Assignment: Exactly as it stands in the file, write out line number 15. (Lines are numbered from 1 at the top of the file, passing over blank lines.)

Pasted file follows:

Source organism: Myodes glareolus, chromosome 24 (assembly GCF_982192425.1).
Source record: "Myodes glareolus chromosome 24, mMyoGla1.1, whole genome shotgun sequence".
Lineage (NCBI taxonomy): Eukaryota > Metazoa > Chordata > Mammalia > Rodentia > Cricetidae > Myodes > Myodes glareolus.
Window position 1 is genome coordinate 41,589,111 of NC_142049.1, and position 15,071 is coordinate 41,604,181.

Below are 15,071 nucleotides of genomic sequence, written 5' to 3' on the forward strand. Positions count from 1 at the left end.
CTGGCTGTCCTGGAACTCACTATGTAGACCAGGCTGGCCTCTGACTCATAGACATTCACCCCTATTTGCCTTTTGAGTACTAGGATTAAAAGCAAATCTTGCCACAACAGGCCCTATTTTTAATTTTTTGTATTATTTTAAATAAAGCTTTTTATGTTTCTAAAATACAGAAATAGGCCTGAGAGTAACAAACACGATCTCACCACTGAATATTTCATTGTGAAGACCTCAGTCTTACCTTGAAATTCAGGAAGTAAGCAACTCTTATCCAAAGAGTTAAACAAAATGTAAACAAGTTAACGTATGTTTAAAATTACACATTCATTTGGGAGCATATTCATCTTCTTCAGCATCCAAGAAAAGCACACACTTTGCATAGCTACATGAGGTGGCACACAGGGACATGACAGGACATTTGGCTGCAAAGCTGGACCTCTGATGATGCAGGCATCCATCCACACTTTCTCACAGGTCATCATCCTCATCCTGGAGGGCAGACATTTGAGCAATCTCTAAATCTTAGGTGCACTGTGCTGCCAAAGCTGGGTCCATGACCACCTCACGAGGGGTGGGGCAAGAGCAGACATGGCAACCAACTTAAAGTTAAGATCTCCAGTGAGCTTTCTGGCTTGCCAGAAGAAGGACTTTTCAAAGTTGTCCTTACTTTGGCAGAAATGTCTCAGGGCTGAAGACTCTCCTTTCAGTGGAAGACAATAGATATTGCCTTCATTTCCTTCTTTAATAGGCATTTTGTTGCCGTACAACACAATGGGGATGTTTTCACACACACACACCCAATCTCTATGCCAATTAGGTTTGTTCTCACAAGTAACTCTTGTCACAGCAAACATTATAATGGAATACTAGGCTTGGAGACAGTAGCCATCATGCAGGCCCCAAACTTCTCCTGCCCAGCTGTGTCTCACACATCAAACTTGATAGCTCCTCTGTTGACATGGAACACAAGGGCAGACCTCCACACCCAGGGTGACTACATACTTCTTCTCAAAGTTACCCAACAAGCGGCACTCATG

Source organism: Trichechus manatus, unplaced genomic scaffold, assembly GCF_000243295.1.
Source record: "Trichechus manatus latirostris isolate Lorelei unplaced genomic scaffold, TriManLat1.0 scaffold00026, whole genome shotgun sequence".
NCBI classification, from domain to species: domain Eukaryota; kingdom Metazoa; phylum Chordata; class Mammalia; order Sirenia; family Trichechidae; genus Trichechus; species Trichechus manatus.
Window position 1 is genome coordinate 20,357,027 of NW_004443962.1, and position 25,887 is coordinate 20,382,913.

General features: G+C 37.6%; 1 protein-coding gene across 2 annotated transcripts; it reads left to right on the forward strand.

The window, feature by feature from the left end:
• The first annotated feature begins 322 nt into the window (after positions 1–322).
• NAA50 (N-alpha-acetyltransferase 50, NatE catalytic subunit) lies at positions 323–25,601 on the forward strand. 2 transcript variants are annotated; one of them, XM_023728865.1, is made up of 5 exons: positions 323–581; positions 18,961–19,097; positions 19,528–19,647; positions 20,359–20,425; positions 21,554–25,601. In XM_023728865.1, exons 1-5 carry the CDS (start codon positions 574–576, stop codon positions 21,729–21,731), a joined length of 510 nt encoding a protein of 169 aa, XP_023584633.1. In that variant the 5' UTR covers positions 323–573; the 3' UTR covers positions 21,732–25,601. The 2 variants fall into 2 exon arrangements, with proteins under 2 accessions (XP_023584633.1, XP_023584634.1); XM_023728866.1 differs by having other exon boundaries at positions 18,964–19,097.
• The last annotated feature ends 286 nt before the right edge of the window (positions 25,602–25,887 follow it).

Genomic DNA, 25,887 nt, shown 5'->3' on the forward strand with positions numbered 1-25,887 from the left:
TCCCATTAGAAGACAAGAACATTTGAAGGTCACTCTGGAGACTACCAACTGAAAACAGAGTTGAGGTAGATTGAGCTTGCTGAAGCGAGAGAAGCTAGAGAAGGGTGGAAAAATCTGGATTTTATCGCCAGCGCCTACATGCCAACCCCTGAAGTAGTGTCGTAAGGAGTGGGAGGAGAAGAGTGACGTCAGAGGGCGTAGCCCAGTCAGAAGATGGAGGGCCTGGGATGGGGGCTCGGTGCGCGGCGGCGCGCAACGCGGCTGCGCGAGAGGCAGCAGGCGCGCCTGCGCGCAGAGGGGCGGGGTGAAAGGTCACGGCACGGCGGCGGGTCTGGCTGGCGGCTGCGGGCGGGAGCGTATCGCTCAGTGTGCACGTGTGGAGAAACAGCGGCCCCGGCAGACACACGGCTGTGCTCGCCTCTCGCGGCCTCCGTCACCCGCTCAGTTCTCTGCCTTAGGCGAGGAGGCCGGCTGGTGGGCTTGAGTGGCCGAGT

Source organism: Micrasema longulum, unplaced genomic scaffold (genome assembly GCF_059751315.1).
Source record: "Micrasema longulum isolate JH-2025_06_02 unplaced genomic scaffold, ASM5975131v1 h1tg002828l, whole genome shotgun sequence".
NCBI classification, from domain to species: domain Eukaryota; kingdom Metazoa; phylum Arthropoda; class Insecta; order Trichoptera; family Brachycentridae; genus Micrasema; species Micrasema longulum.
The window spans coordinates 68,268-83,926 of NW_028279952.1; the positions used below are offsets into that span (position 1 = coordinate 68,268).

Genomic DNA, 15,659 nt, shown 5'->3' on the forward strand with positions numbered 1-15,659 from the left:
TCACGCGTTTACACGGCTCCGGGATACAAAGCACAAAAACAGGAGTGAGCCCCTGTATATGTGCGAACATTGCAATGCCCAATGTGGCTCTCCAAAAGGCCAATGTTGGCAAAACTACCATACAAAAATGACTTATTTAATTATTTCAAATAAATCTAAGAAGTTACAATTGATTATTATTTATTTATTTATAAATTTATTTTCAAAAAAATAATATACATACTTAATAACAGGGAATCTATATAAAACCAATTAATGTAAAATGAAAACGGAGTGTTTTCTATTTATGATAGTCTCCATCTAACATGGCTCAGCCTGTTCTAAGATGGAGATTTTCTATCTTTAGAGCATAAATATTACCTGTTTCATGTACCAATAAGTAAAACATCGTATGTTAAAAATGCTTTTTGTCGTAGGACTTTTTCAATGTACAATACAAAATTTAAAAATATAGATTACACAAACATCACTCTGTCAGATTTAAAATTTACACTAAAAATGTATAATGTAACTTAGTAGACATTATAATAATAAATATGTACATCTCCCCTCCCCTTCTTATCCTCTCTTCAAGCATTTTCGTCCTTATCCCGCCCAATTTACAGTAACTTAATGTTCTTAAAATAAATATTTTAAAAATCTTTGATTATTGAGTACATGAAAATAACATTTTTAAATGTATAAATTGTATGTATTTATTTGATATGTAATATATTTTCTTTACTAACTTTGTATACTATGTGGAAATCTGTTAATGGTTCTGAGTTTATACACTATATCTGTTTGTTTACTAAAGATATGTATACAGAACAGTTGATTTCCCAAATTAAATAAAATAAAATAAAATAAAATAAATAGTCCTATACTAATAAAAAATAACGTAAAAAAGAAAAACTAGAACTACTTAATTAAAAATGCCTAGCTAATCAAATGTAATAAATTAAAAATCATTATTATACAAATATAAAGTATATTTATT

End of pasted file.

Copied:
• The last annotated feature ends 286 nt before the right edge of the window (positions 25,602–25,887 follow it).